Pre-Wetted Lightweight Coarse Aggregate Reduces Long-Term Deformations of High-Performance Lightweight Concrete

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Title: Pre-Wetted Lightweight Coarse Aggregate Reduces Long-Term Deformations of High-Performance Lightweight Concrete

Author(s): M. Lopez, K.E. Kurtis, and L.F. Kahn

Publication: Special Publication

Volume: 234

Issue:

Appears on pages(s): 661-680

Keywords: creep; high-performance concrete; high-strength concrete; internal curing; lightweight; shrinkage

Date: 3/22/2006

Abstract:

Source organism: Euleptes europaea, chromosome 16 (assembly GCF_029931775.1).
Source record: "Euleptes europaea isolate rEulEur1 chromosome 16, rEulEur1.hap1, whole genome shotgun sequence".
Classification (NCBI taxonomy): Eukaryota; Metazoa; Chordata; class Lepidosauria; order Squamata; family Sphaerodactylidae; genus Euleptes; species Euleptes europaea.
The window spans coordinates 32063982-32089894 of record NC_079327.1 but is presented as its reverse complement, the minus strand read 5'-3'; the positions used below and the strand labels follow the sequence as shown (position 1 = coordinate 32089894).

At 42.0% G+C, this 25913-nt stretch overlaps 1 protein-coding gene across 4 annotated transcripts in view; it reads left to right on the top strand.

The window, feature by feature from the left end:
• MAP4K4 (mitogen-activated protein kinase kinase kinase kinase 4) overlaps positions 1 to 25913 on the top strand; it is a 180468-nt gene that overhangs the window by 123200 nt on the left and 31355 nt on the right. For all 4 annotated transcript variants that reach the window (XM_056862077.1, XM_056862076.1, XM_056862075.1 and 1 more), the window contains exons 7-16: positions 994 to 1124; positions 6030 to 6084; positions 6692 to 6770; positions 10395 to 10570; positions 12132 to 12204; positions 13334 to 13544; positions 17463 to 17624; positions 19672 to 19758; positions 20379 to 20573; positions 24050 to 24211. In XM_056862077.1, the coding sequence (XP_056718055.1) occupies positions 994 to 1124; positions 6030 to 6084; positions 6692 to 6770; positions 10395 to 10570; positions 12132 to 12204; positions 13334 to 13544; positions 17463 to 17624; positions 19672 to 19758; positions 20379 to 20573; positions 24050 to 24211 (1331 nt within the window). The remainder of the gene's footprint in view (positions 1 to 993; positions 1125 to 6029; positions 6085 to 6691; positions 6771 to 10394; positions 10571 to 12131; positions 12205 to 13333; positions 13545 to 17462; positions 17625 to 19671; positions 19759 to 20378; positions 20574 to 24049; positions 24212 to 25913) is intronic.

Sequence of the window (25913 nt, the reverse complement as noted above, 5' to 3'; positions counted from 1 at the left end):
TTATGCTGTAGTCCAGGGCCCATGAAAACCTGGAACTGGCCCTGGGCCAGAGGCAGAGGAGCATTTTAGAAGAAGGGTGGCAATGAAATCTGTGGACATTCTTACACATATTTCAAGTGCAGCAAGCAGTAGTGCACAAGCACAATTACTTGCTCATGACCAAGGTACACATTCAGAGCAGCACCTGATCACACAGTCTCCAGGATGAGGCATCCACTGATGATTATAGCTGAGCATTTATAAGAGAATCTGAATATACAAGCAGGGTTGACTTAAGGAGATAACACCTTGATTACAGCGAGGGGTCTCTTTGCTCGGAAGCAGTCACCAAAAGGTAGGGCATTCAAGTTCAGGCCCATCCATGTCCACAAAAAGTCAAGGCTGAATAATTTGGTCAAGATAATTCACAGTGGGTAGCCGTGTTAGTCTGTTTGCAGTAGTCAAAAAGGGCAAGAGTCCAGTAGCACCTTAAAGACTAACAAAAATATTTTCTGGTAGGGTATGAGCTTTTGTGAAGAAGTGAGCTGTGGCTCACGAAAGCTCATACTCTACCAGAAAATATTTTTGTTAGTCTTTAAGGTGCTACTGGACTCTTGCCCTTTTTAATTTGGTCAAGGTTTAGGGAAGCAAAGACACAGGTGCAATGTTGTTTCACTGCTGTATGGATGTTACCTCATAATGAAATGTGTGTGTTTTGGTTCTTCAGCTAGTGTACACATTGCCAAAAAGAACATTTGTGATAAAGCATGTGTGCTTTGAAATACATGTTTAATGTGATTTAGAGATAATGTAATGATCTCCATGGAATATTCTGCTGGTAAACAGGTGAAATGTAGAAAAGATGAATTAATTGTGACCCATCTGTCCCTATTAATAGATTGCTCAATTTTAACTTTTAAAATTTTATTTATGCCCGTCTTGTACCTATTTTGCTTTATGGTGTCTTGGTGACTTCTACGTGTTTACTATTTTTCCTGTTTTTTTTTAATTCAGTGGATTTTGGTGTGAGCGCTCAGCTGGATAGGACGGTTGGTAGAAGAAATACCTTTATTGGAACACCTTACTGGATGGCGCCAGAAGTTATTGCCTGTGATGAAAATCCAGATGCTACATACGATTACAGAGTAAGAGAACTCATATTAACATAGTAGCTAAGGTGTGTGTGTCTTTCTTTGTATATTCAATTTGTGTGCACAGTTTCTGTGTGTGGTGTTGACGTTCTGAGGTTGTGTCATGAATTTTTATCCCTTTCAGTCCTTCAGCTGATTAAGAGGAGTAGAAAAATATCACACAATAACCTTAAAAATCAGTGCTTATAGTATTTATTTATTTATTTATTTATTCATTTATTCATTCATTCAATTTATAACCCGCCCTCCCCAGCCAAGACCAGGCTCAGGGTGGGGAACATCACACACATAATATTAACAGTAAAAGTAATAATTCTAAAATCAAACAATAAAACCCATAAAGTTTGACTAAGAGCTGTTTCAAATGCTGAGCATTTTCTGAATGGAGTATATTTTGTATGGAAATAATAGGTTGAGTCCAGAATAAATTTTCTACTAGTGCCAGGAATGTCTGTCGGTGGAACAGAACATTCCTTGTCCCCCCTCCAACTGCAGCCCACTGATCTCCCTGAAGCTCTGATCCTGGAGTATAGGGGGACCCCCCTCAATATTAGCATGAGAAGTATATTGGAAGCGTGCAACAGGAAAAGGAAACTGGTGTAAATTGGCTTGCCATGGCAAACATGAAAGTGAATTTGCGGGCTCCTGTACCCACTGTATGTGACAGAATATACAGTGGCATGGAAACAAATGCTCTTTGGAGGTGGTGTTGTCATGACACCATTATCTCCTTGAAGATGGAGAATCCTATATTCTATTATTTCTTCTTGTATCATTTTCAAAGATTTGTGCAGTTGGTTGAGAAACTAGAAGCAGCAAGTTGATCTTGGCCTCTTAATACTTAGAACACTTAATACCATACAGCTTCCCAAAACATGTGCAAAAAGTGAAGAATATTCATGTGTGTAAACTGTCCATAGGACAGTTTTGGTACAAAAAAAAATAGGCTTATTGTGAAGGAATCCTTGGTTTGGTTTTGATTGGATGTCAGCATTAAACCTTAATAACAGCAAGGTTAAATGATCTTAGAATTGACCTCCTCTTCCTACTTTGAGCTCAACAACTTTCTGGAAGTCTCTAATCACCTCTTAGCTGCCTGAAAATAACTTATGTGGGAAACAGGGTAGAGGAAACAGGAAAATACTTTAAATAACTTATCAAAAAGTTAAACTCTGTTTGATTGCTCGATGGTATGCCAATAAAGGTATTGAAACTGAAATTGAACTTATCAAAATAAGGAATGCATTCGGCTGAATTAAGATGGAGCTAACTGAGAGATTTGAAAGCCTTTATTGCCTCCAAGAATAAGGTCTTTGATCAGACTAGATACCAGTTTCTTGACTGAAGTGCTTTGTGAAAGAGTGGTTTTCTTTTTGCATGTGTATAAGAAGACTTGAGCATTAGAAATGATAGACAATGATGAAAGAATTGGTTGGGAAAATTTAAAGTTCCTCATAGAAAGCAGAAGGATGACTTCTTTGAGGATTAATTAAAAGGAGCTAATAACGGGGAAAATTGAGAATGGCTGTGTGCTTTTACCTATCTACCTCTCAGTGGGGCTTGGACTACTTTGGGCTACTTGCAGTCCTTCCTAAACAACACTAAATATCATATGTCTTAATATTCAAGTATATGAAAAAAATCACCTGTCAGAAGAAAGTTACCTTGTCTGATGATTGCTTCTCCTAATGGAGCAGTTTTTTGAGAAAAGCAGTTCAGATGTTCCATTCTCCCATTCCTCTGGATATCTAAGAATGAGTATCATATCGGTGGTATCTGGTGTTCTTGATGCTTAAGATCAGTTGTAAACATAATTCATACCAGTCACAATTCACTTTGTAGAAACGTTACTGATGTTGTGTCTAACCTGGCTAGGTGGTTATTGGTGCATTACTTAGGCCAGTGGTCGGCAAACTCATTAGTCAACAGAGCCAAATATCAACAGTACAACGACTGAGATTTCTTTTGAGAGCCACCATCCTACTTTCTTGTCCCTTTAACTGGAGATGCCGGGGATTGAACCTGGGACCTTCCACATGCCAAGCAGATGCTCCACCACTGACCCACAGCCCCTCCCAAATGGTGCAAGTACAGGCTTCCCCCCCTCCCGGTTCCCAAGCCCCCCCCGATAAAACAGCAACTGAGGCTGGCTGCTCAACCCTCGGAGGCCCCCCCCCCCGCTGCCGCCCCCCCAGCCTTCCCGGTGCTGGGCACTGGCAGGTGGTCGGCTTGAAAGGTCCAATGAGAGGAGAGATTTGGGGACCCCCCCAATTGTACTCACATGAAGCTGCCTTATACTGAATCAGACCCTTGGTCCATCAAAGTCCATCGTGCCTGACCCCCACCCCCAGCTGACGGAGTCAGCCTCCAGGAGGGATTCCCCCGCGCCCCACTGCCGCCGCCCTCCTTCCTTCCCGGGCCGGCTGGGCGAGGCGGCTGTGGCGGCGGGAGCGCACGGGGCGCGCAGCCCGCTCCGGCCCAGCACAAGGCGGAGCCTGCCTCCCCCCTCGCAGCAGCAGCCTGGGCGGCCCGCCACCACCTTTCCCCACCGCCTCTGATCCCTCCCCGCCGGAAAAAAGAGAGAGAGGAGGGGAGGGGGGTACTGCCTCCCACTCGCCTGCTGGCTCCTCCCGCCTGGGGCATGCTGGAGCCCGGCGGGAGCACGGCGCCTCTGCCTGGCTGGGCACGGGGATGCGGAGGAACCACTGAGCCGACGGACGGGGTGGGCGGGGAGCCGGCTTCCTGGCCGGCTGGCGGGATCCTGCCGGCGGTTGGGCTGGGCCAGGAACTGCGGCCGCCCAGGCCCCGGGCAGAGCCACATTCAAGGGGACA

By using high-strength/high performance lightweight concrete in prestressed bridge girders, lengths of bridge girders can be extended by 15-20%. To understand the implications of the use of lightweight aggregate on prestressing losses, long-term creep and shrinkage deformations are of special interest. Long-term deformation of three high performance concrete mixtures was measured. The concretes were developed using Type III portland cement, silica fume, Class F fly ash, natural sand, and 12.7-mm MSA coarse aggregates. In each concrete, the coarse aggregate was varied, among normal weight gneissic granite, pre-wetted lightweight expanded slate, or air-dried lightweight expanded slate. Concrete compressive strengths greater than 75.9 MPa at 24 hours were obtained. Loading and drying (at 23 °C and 50% relative humidity) for creep and shrinkage specimens started at 24 hours of age to best replicate conditions at a precast concrete manufacturing yard. When loaded at 24 hours, the long-term deformation of the pre-wetted lightweight aggregate concrete was less than that of the normal weight aggregate mix. The lightweight concrete with the initially dry aggregate exhibited the largest long-term deformation. These results agree with observations in the literature that the water initially stored in the aggregate is released over time and is able to reduce the long-term deformation of the high performance lightweight concrete.